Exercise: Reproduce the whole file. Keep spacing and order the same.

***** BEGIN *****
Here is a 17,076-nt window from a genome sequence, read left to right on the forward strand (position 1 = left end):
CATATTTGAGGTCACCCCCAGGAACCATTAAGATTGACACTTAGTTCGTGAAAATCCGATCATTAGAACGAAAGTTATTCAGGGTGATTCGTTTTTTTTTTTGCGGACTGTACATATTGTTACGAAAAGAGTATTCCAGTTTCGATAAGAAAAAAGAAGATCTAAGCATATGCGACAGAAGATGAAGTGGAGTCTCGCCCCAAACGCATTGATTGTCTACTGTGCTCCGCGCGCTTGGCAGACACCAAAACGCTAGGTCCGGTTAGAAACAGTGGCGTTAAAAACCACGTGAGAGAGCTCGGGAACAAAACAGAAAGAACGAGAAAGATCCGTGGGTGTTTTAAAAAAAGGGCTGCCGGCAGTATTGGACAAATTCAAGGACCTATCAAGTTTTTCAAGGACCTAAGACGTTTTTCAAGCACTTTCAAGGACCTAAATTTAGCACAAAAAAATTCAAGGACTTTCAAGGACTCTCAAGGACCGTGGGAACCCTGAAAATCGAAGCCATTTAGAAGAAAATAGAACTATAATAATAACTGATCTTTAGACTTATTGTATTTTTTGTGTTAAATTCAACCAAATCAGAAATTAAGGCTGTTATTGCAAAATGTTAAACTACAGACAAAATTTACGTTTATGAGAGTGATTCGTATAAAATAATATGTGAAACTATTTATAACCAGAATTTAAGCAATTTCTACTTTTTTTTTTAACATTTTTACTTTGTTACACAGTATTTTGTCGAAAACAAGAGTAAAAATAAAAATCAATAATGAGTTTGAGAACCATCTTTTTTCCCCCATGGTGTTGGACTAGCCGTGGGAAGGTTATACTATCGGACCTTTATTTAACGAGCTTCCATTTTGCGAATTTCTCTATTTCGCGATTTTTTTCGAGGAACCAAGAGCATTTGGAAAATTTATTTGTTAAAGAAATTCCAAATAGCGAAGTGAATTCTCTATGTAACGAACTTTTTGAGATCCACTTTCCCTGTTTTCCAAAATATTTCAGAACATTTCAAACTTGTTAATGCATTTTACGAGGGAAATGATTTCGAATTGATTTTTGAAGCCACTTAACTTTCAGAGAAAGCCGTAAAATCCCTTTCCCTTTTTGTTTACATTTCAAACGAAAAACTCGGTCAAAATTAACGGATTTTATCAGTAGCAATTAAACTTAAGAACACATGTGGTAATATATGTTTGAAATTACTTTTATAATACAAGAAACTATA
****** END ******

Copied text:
Here is a 17,076-nt window from a genome sequence, read left to right on the forward strand (position 1 = left end):
CATATTTGAGGTCACCCCCAGGAACCATTAAGATTGACACTTAGTTCGTGAAAATCCGATCATTAGAACGAAAGTTATTCAGGGTGATTCGTTTTTTTTTTTGCGGACTGTACATATTGTTACGAAAAGAGTATTCCAGTTTCGATAAGAAAAAAGAAGATCTAAGCATATGCGACAGAAGATGAAGTGGAGTCTCGCCCCAAACGCATTGATTGTCTACTGTGCTCCGCGCGCTTGGCAGACACCAAAACGCTAGGTCCGGTTAGAAACAGTGGCGTTAAAAACCACGTGAGAGAGCTCGGGAACAAAACAGAAAGAACGAGAAAGATCCGTGGGTGTTTTAAAAAAAGGGCTGCCGGCAGTATTGGACAAATTCAAGGACCTATCAAGTTTTTCAAGGACCTAAGACGTTTTTCAAGCACTTTCAAGGACCTAAATTTAGCACAAAAAAATTCAAGGACTTTCAAGGACTCTCAAGGACCGTGGGAACCCTGAAAATCGAAGCCATTTAGAAGAAAATAGAACTATAATAATAACTGATCTTTAGACTTATTGTATTTTTTGTGTTAAATTCAACCAAATCAGAAATTAAGGCTGTTATTGCAAAATGTTAAACTACAGACAAAATTTACGTTTATGAGAGTGATTCGTATAAAATAATATGTGAAACTATTTATAACCAGAATTTAAGCAATTTCTACTTTTTTTTTTAACATTTTTACTTTGTTACACAGTATTTTGTCGAAAACAAGAGTAAAAATAAAAATCAATAATGAGTTTGAGAACCATCTTTTTTCCCCCATGGTGTTGGACTAGCCGTGGGAAGGTTATACTATCGGACCTTTATTTAACGAGCTTCCATTTTGCGAATTTCTCTATTTCGCGATTTTTTTCGAGGAACCAAGAGCATTTGGAAAATTTATTTGTTAAAGAAATTCCAAATAGCGAAGTGAATTCTCTATGTAACGAACTTTTTGAGATCCACTTTCCCTGTTTTCCAAAATATTTCAGAACATTTCAAACTTGTTAATGCATTTTACGAGGGAAATGATTTCGAATTGATTTTTGAAGCCACTTAACTTTCAGAGAAAGCCGTAAAATCCCTTTCCCTTTTTGTTTACATTTCAAACGAAAAACTCGGTCAAAATTAACGGATTTTATCAGTAGCAATTAAACTTAAGAACACATGTGGTAATATATGTTTGAAATTACTTTTATAATACAAGAAACTATA